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Temperature/Pressure - altitude

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For some reason this is not sticking in my head, and is not making logical sense to me and its driving me nuts


Variations in air temperature also affect the altimeter. On a warm day, the expanded air is lighter in weight per unit volume than on a cold day, and consequently the pressure levels are raised. For example, the pressure level where the altimeter indicates 10,000 feet will be HIGHER on a warm day than under standard conditions. On a cold day, the reverse is true, and the 10,000-foot level would be LOWER. The adjustment made by the pilot to compensate for nonstandard pressures does not compensate for nonstandard temperatures. Therefore, if terrain or obstacle clearance is a factor in the selection of a cruising altitude, particularly at higher altitudes, remember to anticipate that COLDER-THAN-STANDARD TEMPERATURE will place the aircraft LOWER than the altimeter indicates. Therefore, a higher altitude should be used to provide adequate terrain clearance.


Why is the bold statement not making sense to me!??!


In my head

Raise temp ==> lower pressure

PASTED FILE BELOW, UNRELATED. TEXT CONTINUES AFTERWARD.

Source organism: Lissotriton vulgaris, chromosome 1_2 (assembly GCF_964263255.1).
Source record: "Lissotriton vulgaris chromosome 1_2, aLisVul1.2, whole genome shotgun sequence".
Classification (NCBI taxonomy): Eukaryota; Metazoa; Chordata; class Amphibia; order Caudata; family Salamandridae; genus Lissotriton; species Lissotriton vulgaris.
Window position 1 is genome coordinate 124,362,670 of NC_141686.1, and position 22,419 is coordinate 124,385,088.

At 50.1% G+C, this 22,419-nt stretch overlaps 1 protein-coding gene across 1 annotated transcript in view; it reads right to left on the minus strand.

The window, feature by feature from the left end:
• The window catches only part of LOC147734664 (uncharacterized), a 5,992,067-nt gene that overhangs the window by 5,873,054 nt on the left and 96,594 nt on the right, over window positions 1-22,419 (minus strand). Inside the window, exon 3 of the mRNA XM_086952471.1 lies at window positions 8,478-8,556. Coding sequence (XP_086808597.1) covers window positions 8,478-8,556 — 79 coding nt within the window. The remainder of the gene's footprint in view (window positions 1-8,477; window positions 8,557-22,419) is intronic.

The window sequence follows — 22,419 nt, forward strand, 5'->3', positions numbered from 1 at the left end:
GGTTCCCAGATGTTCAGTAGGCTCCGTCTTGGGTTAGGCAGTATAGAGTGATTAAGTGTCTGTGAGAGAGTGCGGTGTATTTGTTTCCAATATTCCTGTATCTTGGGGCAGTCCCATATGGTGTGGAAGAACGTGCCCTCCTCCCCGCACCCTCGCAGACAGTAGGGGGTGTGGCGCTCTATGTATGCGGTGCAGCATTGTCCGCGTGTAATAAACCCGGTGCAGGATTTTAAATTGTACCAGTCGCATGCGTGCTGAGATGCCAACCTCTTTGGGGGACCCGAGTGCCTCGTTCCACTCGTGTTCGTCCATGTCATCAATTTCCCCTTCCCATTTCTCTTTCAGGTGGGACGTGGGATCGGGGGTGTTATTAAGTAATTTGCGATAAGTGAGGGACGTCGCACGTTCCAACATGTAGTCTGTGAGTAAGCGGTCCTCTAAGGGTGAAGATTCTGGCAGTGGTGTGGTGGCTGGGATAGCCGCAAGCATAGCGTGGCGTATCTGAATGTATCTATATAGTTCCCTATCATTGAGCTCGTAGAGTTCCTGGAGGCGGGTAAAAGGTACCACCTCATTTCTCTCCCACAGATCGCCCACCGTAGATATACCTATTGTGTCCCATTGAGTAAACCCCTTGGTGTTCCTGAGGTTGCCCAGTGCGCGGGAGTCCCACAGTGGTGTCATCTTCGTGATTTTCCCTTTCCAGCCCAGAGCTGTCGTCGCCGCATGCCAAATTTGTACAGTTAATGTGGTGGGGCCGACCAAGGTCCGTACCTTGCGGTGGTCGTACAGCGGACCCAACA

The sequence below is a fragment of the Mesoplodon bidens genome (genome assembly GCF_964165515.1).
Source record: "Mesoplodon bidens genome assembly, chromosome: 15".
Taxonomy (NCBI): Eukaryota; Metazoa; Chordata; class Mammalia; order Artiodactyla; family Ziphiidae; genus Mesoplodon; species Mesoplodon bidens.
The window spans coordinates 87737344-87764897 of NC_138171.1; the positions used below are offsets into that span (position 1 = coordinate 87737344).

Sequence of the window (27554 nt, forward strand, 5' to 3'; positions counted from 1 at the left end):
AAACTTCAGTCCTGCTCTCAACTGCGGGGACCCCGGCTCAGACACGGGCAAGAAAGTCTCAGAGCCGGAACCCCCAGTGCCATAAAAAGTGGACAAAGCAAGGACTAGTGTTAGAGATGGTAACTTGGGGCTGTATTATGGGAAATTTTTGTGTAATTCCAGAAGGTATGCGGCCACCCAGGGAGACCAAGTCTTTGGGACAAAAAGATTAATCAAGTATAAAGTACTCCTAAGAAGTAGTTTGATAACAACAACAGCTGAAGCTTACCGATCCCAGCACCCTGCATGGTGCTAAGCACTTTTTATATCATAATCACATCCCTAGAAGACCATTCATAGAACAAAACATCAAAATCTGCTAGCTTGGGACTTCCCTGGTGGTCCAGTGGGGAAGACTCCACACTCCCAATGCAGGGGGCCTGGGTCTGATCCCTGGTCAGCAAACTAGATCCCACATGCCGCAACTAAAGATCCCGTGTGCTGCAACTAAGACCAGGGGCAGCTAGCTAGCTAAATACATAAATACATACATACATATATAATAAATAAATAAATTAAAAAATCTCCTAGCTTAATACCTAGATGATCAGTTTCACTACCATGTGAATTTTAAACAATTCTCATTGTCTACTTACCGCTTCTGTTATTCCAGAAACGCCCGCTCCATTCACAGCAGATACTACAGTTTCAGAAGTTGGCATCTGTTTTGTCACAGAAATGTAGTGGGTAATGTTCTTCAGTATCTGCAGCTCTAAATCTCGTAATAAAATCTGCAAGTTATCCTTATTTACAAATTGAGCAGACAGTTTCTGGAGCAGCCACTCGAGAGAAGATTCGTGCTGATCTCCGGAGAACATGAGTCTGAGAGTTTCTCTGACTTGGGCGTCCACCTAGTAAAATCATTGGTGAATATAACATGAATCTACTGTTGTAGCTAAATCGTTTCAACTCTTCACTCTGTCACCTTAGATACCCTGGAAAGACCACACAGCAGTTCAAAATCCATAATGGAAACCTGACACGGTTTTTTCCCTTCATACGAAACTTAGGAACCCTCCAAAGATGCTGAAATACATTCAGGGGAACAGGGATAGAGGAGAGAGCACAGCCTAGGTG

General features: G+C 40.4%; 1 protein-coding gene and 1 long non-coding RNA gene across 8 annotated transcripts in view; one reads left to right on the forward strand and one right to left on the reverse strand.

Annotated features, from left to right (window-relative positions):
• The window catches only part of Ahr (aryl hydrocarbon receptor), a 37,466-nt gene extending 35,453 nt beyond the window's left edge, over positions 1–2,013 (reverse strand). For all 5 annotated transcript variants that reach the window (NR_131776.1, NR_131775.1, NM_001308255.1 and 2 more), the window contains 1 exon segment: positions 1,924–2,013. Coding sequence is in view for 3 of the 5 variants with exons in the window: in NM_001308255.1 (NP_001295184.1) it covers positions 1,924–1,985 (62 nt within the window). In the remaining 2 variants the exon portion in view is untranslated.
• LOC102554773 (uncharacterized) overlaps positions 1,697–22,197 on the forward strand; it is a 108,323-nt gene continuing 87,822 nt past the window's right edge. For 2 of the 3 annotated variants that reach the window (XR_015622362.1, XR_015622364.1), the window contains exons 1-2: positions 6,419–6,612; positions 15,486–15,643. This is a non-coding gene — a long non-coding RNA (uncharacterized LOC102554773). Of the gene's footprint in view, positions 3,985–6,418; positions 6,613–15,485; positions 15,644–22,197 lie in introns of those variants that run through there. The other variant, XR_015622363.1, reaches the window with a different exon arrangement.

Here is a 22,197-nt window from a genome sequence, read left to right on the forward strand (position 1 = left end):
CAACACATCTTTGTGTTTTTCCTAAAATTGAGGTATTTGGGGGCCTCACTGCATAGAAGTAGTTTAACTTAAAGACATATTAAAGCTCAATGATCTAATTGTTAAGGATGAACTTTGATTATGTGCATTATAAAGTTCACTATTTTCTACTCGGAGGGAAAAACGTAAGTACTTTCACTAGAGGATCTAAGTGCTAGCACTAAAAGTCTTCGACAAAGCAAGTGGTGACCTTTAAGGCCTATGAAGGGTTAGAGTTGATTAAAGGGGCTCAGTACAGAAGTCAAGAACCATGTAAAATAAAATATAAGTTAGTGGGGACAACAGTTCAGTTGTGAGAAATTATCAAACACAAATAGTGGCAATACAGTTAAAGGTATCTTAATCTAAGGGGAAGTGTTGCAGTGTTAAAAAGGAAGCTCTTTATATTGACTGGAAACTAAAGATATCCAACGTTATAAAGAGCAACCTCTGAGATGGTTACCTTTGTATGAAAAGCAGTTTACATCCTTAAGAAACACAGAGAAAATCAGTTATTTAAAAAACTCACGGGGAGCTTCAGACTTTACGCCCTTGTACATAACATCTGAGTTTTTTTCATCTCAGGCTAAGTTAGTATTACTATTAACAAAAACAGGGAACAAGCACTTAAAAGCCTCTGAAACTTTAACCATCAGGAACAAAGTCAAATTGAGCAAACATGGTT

air temperature is higher, and therefore the air particles are more spread apart = lower pressure.


higher temp --> Lower pressure would indicate on a altimeter as HIGHER than true altitude. So in reality my aircraft would be LOWER than indicated.


am I thinking correctly, but trying to understand a poorly structured sentence?!?


I could understand in a fixed volume that pressure would increase (Charles Law?) but we dont exactly have a fixed volume in the atmosphere.

Edited by Vassago
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I sketched this from my private level notes, it should make it a little easier to understand.


If you take off from a heliport with higher than standard pressure, and then fly to another with a lower than standard pressure, the altimeter will read the 26.00" pressure level at which you started cruising a thousand feet lower when you enter the lower pressure area if you do not change your altimeter setting. The mnemonic goes, "High to low, look out below, low to high, clear the sky."

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Pressure levels and pressure are two different things. The link Tom provides explains it well. This is the reason why many operators have cold temperature altimeter correction charts. Also why vnav approaches might not be authorized when it is to cold.

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